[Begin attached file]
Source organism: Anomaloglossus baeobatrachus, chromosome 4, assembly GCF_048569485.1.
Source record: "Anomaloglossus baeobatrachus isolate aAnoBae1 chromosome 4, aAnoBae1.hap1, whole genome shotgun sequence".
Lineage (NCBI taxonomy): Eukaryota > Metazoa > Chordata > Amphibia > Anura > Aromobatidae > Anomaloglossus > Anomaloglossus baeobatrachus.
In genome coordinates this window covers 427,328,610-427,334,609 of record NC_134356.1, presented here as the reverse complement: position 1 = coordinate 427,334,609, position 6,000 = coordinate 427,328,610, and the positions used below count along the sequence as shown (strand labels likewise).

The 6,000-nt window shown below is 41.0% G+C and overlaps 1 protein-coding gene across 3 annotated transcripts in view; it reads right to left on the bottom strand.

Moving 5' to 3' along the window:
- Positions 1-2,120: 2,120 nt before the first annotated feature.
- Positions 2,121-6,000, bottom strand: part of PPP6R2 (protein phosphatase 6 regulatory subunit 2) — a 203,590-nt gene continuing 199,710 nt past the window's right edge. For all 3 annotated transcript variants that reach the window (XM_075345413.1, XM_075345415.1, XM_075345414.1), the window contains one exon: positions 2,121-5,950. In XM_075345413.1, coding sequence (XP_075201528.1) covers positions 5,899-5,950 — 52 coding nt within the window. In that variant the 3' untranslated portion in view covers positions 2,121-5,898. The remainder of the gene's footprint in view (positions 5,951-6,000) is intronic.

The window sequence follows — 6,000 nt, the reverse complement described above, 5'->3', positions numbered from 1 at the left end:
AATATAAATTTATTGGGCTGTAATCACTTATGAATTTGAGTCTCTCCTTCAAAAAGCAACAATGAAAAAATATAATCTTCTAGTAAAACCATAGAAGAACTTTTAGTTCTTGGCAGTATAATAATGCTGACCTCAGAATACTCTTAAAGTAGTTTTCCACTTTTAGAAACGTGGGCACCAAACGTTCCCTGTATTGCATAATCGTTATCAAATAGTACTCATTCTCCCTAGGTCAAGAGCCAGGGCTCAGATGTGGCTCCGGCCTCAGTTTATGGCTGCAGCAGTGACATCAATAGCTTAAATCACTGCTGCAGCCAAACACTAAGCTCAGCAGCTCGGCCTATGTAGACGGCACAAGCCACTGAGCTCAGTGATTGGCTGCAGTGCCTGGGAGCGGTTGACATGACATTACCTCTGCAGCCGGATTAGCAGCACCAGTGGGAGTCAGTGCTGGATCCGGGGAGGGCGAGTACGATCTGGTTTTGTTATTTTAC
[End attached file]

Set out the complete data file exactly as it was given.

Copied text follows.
Source organism: Anomaloglossus baeobatrachus, chromosome 4, assembly GCF_048569485.1.
Source record: "Anomaloglossus baeobatrachus isolate aAnoBae1 chromosome 4, aAnoBae1.hap1, whole genome shotgun sequence".
Lineage (NCBI taxonomy): Eukaryota > Metazoa > Chordata > Amphibia > Anura > Aromobatidae > Anomaloglossus > Anomaloglossus baeobatrachus.
In genome coordinates this window covers 427,328,610-427,334,609 of record NC_134356.1, presented here as the reverse complement: position 1 = coordinate 427,334,609, position 6,000 = coordinate 427,328,610, and the positions used below count along the sequence as shown (strand labels likewise).

The 6,000-nt window shown below is 41.0% G+C and overlaps 1 protein-coding gene across 3 annotated transcripts in view; it reads right to left on the bottom strand.

Moving 5' to 3' along the window:
- Positions 1-2,120: 2,120 nt before the first annotated feature.
- Positions 2,121-6,000, bottom strand: part of PPP6R2 (protein phosphatase 6 regulatory subunit 2) — a 203,590-nt gene continuing 199,710 nt past the window's right edge. For all 3 annotated transcript variants that reach the window (XM_075345413.1, XM_075345415.1, XM_075345414.1), the window contains one exon: positions 2,121-5,950. In XM_075345413.1, coding sequence (XP_075201528.1) covers positions 5,899-5,950 — 52 coding nt within the window. In that variant the 3' untranslated portion in view covers positions 2,121-5,898. The remainder of the gene's footprint in view (positions 5,951-6,000) is intronic.

The window sequence follows — 6,000 nt, the reverse complement described above, 5'->3', positions numbered from 1 at the left end:
AATATAAATTTATTGGGCTGTAATCACTTATGAATTTGAGTCTCTCCTTCAAAAAGCAACAATGAAAAAATATAATCTTCTAGTAAAACCATAGAAGAACTTTTAGTTCTTGGCAGTATAATAATGCTGACCTCAGAATACTCTTAAAGTAGTTTTCCACTTTTAGAAACGTGGGCACCAAACGTTCCCTGTATTGCATAATCGTTATCAAATAGTACTCATTCTCCCTAGGTCAAGAGCCAGGGCTCAGATGTGGCTCCGGCCTCAGTTTATGGCTGCAGCAGTGACATCAATAGCTTAAATCACTGCTGCAGCCAAACACTAAGCTCAGCAGCTCGGCCTATGTAGACGGCACAAGCCACTGAGCTCAGTGATTGGCTGCAGTGCCTGGGAGCGGTTGACATGACATTACCTCTGCAGCCGGATTAGCAGCACCAGTGGGAGTCAGTGCTGGATCCGGGGAGGGCGAGTACGATCTGGTTTTGTTATTTTAC